We got the remainder of the gear into the back of the truck and rolled down the driveway to the landing just down the road... My good friend is a “duck wad”...

Next entry- Chili Con Carnage...

Saturday, October 3, 2009

The rebuttal of the Maine Outdoorsman's "Mr. President" post...

If any of you read both the Maine Outdoorsman and my blog, then you may know that these two birds are of the same feather. There are many reasons why we fly in the same flock, and our slight humor cast upon each other only adds to the trouble. Nevertheless, let me plagerize some of Rabid's quotes from one of his most recent posts. This was from his well tuned work, "Mr. President"...

Perhaps even more nerve wracking than my mental fatigue from my fitful evenings is the physical exhaustion I am suffering as I prepare the estate for a visit from the Honorable Potentate and Grand Puba . . . the most admirable and exalted President of Duck Power Incorporated. Yes folks, none other than the DuckMan will be joining me for the 2009/10 waterfowl opener.

Translation: I'm pretty cool...

As I await the arrival of Mr. President, I begin to go over the checklist to insure every detail no matter how small has been rightly accounted.

Reality Check: Rabid's gear was already packed and he shot two wood ducks on opening day out of the very same blind we shared for the last two days...

I drill the children with the proper sounds made by Mallards, Teal and Wood Ducks and insure they are holding their popguns with the “dangerous end” pointing in a safe direction.

Lots of laughs: His littlest one looked at me as if I was a serial killer and his oldest ran out of the room...

Hurriedly, I grab for the camouflage (Max 4 Adv.) carpet and unfurl it to the door of Mr. President’s transport. I take a deep breath and wait for the inspection to begin.

Just an FYI: The only welcome I got was a scruffy old mat and a locked door...

Wish me luck!!

Stay tuned for our two day opener!!!

Wednesday, September 30, 2009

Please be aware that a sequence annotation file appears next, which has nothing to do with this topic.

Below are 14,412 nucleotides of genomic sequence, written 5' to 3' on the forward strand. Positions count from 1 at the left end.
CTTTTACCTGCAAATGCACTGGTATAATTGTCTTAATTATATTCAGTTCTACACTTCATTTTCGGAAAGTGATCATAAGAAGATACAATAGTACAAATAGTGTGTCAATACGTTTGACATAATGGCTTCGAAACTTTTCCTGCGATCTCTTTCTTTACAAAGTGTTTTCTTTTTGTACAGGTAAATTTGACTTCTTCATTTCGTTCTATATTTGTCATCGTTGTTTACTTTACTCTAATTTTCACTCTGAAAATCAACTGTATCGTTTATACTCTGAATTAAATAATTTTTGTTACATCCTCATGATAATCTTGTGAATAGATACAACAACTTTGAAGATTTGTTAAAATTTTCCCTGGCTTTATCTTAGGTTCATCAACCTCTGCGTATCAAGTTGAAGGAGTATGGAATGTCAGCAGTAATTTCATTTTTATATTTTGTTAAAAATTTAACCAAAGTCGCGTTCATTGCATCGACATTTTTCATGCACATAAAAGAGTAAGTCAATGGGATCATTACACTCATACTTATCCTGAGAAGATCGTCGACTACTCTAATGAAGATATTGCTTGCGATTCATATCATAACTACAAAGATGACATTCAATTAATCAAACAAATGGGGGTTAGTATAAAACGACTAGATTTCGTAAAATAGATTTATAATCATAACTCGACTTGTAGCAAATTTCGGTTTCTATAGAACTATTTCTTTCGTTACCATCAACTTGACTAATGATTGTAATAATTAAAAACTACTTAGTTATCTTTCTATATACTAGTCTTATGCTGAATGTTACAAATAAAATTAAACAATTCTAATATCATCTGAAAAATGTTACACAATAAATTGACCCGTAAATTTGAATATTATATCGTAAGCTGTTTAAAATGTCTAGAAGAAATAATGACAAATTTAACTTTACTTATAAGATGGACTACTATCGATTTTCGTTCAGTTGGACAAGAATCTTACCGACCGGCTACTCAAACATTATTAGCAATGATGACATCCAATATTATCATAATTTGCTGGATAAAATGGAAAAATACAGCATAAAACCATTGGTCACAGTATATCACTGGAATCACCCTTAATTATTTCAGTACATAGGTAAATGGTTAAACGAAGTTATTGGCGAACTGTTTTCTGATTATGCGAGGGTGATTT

Will they be here in time???

I had to do it, so many times I've seen my buddies jumping into the water and come out as comfortable as can be. I've order the Cabelas 1600 gram waders on the very back of their waterfowl catalogue, and hope they arrive by tomorrow. I went with the bad boys simply because most of my hunting is in quite frigid weather and one of my buddies who guides said they are worth three times what they are asking. I had anticipated paying $200, but with a sale and a $20 off coupon, I scored them for $175 including tax and shipping. Here are some of the features:

1,600-gram Thinsulate™ Ultra Insulation
5mm neoprene with Armor-Flex™
quick detach shell pouch with 24 shell loops
fleece lined handwarmer pocket
top entry storage pouch
three front compartments
handwarmer pocket

Personally, I look forward to using these and honestly believe this purchase will pay dividends on both inland and coastal waters.

The Downeast Duck Hunter

Tuesday, September 29, 2009

It's on!!!

The new duckmobile... uh, the new family vehicle... I would have cropped the picture but wanted to show the eider decoys in the background!!!

Once again yours truly, the Downeast Duck Hunter, will travel downstate to hunt with my esteemed buddy, critic, and hunting partner, the Rabid Outdoorsman...

A comical but sincere effort had taken place last year as we both wrote articles from our own perspective in regards to our participation in opening day, from preparation to endgame. This year should be no different, but after 365 days of joking, teasing, harassment, and other ventures, I would also suggest that our literature could take on a whole new direction. We shall see...